Turnagain Pass Avalanche Forecast RSS

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ARCHIVED FORECAST - All forecasts expire after 24 hours from the posting date/time.
Issued
Mon, March 4th, 2019 - 7:00AM
Expires
Tue, March 5th, 2019 - 7:00AM
Forecaster
Aleph Johnston-Bloom
The Bottom Line

A generally  LOW  avalanche danger remains for Turnagain, Girdwood and Portage areas. Although triggering a slab avalanche is unlikely, watch for sluffs on steep shaded slopes. Avoid travel under glide cracks and give cornices a wide berth.

SUMMIT LAKE / SILVERTIP:   More caution is advised south of Turnagain Pass as the snowpack is thin and harbors old weak layers.  

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Mon, March 4th, 2019
Alpine
Above 2,500'
Low (1)
Avalanche risk
Treeline
1,000'-2,500'
Low (1)
Avalanche risk
Below Treeline
Below 1,000'
Low (1)
Avalanche risk
Alpine
Above 2,500'
Avalanche risk
Low (1)
Treeline
1,000'-2,500'
Avalanche risk
Low (1)
Below Treeline
Below 1,000'
Avalanche risk
Low (1)
Danger Scale:
No Rating (0)
Low (1)
Moderate (2)
Considerable (3)
High (4)
Extreme (5)
Avalanche Problem 1
  • Normal Caution
    Normal Caution
Normal Caution
Normal Caution means triggering an avalanche is unlikely but not impossible.
More info at Avalanche.org

Today will be another day of Normal Caution (LOW danger). Clearing skies, temperatures generally in the 20Fs and calm winds should not have much impact on avalanche hazard.  With afternoon sunshine and as valley temperatures rise above freezing, low elevation solar aspects may see a little surface heating.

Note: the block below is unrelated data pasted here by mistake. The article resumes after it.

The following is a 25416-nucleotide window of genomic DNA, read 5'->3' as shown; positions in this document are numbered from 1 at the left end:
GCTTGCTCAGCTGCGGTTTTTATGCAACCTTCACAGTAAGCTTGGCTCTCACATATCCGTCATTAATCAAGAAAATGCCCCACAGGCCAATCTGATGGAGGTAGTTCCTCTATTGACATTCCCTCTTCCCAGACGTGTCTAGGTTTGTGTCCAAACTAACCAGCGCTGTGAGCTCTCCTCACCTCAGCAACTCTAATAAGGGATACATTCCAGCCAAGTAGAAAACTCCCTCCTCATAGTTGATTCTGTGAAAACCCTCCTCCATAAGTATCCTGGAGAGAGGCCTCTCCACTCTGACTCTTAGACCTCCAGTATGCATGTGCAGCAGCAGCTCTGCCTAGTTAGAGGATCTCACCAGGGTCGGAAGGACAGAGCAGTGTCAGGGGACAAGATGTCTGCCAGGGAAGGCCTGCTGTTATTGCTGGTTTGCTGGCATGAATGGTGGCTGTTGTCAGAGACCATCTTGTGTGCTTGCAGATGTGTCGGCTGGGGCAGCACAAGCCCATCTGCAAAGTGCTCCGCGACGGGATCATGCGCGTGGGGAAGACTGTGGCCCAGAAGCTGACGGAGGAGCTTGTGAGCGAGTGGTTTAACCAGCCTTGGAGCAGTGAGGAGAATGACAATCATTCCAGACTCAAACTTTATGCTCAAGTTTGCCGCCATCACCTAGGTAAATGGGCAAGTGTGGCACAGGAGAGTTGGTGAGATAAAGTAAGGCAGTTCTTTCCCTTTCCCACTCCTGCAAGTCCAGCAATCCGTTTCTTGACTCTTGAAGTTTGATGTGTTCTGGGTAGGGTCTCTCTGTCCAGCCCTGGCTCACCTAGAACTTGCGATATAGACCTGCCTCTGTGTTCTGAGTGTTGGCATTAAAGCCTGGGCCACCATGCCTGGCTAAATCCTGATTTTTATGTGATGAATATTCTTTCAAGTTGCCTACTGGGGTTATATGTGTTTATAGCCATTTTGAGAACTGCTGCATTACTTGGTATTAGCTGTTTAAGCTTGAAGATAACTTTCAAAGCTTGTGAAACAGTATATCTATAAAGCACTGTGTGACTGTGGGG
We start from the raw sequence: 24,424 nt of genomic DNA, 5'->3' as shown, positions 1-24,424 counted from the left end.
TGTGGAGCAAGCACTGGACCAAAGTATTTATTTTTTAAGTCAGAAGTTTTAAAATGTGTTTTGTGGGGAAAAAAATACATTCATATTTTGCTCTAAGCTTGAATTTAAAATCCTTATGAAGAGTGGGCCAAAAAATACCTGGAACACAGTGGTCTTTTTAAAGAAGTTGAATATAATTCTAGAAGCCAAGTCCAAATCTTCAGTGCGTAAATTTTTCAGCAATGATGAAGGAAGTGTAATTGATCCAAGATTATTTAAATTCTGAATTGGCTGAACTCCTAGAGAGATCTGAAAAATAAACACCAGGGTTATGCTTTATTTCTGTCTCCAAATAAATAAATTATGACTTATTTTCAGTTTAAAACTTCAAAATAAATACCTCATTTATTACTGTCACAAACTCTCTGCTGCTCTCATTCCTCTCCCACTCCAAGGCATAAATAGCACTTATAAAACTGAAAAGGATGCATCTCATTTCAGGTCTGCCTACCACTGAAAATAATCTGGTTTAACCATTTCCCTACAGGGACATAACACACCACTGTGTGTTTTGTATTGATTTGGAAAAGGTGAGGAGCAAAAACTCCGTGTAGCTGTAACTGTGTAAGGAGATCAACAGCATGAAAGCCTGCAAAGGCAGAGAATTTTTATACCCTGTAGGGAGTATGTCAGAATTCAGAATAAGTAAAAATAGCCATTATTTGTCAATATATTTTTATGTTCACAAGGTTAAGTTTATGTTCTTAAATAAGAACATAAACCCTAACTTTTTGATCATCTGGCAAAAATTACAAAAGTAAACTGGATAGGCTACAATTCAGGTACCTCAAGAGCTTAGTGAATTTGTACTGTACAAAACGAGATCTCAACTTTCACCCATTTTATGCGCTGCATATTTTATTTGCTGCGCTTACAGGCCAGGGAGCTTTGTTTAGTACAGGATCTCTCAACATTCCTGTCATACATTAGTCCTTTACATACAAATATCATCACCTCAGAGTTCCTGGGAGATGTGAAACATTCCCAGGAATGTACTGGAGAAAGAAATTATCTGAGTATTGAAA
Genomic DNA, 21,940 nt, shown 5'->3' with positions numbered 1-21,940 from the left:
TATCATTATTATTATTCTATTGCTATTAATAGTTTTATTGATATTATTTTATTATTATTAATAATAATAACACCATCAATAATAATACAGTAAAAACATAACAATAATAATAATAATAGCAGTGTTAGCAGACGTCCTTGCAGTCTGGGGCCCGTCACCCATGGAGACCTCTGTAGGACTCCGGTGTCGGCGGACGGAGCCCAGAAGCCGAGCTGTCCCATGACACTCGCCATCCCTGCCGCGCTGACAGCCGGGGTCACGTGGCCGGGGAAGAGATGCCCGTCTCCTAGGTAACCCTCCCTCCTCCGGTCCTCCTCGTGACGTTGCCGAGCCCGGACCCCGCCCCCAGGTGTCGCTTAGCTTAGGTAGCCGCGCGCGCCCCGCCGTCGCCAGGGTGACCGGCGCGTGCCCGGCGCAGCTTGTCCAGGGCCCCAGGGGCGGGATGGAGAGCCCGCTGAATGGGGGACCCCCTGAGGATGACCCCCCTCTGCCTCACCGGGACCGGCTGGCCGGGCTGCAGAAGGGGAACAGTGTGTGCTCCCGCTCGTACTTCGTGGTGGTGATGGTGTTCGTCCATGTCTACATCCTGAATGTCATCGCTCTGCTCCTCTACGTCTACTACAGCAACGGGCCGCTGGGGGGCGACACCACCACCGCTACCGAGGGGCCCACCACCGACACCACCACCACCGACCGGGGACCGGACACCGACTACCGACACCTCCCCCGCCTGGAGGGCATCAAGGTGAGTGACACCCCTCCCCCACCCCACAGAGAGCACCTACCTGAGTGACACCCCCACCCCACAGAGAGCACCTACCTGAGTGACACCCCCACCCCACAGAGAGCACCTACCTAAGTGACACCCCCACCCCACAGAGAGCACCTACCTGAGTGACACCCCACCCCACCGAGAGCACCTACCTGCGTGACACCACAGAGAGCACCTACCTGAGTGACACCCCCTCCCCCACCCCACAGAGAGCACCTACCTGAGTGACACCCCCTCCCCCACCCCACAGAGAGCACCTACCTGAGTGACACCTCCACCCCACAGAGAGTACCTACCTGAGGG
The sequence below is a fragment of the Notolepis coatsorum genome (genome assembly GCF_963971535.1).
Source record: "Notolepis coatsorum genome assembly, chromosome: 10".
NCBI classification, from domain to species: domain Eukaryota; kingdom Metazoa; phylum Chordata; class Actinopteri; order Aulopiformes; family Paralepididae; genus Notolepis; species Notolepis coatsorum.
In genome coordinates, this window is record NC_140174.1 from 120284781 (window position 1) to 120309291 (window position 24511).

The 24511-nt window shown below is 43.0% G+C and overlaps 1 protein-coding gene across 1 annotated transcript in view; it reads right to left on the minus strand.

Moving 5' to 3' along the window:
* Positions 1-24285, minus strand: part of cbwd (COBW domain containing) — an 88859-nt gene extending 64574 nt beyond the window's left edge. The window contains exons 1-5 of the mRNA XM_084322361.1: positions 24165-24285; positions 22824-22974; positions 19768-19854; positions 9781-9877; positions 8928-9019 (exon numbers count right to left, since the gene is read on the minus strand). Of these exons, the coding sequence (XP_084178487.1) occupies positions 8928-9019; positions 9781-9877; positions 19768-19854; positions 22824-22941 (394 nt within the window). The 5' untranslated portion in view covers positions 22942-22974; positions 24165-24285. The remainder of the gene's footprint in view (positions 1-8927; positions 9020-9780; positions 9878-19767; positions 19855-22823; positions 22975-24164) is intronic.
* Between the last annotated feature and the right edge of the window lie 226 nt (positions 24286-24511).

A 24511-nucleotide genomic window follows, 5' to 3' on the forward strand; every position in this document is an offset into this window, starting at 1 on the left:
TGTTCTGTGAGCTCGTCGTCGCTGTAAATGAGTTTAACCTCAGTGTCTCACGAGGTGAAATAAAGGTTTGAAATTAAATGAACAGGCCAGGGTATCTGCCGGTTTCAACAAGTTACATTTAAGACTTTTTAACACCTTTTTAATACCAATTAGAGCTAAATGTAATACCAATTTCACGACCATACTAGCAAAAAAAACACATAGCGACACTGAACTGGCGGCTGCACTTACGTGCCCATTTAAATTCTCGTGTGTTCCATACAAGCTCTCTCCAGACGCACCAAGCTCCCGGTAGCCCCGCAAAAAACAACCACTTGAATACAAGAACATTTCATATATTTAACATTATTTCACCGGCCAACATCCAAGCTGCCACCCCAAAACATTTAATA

“Don’t mess with the brown frown!” i.eavoid travel under glide cracks. Late last week and into the weekend we saw several glide cracks release into avalanches in the Girdwood Valley and at Turnagain Pass. Although many of these slides are on the smaller side and in areas not commonly traveled, one released Friday, March 1st on Seattle Ridge. As far as the older glide cracks we’ve been monitoring in popular areas such as Magnum, Lipps, Cornbiscuit, these do not appear to be moving as quickly. PSA: Help us keep track of these cracks and send us a photo! 

Things to keep in mind if you are headed into the backcountry:

  • Glide avalanches – These types of avalanches are highly unpredictable and not associated with human triggers. It’s always best to watch for and limit exposure under glide cracks.
  • Dry-loose sluffs – Watch your sluff on steep shaded slopes.
  • Cornice falls – As always, give cornices a wide berth. 
  • An outlier slab avalanche – Although it is unlikely a person could trigger a slab avalanche, the mountains can harbor surprises, especially in thin snowpack areas. Considering the consequences before entering into high consequence terrain and maintaining good travel protocol are good habits to keep on LOW danger days.

Surface conditions? A stout sun crust has been found on southerly facing slopes. Otherwise, 4-8″ or so of soft re-crystalized (near surface faceted snow) sits over a firmer base on shaded aspects and some sastrugi, old wind crust and/or rime crust can be found along ridgelines. In anticipation of the next storm, we are closely mapping the surface conditions as well as watching for new surface hoar growth. 

Sun crusts on Sunburst, 3-3-19. Photo: Allen Dahl

Closer view of the Seattle Ridge glide avalanche that occurred on March 1st and glide cracks to the right, 3-3-19. Photo: Allen Dahl

 

Additional Concern
  • Persistent Slabs
    Persistent Slabs